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WASHINGTON: US President George W Bush says he sees a possible parallel between the increase in violence in Iraq and the 1968 Tet offensive that prompted a loss of support among Americans for the Vietnam War.
But the White House said the president was not making the analogy that Iraq had reached a similar turning point. Instead, he meant that insurgents might be increasing violence to try to influence the upcoming US election.
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Bush was asked in an ABC News interview on Wednesday whether he agreed with New York Times columnist Thomas Friedman's opinion that the violence in Iraq was "the jihadist equivalent of the Tet offensive."
Bush responded: "He could be right. There's certainly a stepped-up level of violence, and we're heading into an election."
Bush and other top US officials have long resisted comparisons to the Vietnam War when critics have suggested that Iraq has turned into a quagmire.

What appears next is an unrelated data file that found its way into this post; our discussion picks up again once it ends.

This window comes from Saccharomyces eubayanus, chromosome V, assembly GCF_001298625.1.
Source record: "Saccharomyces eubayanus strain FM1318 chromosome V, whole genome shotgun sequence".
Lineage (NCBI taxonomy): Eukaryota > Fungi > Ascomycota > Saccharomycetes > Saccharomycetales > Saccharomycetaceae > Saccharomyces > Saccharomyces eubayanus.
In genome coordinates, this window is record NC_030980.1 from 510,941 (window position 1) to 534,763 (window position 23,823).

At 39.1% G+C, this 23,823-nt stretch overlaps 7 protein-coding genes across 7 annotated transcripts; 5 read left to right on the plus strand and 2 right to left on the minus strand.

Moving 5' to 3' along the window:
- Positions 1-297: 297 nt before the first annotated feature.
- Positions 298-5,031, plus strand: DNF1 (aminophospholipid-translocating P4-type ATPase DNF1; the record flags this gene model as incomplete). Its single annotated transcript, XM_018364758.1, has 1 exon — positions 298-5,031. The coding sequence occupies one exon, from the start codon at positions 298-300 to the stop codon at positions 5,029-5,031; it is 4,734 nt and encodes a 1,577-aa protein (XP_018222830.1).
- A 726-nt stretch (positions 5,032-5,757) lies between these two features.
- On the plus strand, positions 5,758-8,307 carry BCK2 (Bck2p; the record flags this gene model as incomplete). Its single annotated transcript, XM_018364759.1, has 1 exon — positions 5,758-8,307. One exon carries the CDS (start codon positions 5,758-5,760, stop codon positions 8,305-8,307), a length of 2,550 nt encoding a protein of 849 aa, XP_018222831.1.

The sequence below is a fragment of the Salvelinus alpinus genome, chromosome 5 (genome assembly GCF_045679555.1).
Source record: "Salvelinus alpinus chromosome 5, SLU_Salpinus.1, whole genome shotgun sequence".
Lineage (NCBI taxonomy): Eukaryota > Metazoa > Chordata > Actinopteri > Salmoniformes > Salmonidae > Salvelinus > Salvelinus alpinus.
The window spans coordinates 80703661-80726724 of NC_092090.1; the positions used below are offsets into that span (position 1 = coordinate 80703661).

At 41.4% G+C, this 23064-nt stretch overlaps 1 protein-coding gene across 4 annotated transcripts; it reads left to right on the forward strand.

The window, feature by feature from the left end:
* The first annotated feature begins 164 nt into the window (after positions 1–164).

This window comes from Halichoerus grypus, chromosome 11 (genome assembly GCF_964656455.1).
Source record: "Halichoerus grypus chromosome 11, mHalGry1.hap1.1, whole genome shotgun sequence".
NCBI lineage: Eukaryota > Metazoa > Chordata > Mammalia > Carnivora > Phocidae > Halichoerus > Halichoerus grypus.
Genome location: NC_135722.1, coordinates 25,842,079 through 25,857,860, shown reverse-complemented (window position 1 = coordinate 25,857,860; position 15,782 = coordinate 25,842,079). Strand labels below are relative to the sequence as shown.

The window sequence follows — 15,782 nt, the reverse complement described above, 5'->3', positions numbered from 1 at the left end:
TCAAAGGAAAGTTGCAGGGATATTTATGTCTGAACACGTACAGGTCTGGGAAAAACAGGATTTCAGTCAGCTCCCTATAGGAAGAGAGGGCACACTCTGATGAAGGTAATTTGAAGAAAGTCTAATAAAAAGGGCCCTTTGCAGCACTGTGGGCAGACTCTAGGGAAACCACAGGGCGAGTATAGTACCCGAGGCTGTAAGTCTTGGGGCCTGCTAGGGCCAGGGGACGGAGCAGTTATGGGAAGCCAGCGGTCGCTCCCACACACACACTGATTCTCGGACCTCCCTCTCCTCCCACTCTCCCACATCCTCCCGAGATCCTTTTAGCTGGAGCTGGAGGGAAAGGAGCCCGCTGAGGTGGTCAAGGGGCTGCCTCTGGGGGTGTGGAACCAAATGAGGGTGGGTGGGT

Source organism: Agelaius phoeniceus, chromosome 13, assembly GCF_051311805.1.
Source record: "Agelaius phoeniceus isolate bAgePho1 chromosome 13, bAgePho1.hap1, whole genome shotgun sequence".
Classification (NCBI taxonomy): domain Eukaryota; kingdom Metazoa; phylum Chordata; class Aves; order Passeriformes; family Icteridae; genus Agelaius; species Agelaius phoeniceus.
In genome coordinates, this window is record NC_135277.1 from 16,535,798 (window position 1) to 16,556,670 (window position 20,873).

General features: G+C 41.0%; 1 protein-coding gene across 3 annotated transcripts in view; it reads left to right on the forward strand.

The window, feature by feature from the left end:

But they have stepped back from adamant declarations of progress as sectarian violence ratchets up, with more than 2750 American troops and tens of thousands of Iraqis killed since the US-led invasion in March 2003.
Attacks in Iraq killed about 40 people on Thursday. The death toll for US troops rose to 72 for October, which could become one of their deadliest months in two years.
"I expressed the sentiment some time ago that I thought we were over the hump in terms of violence, I think that was premature," Vice President Dick Cheney said in an interview with Time magazine.
Cheney agreed that insurgents were trying to create as much bloodshed as possible to influence public opinion in the United States.
Communist forces lost the Tet offensive, but it was a major propaganda victory and is widely considered a turning point of the war in Vietnam, prompting support among Americans for the conflict to drop. President Lyndon Johnson's popularity fell and he withdrew as a candidate for re-election in March 1968.
A new NBC Wall Street Journal poll reveals more Americans than ever are upset over Iraq.
US commanders there admit they too are discouraged and will reassess.
The war is driving approval of President Bush even lower in the latest NBC Wall Street Journal survey.
57% of those polled disapprove of his overall job performance on Iraq. Bush disapproval is 63%, 6 points worse than a month ago.
The poll shows more voters want Democrats to take over Congress.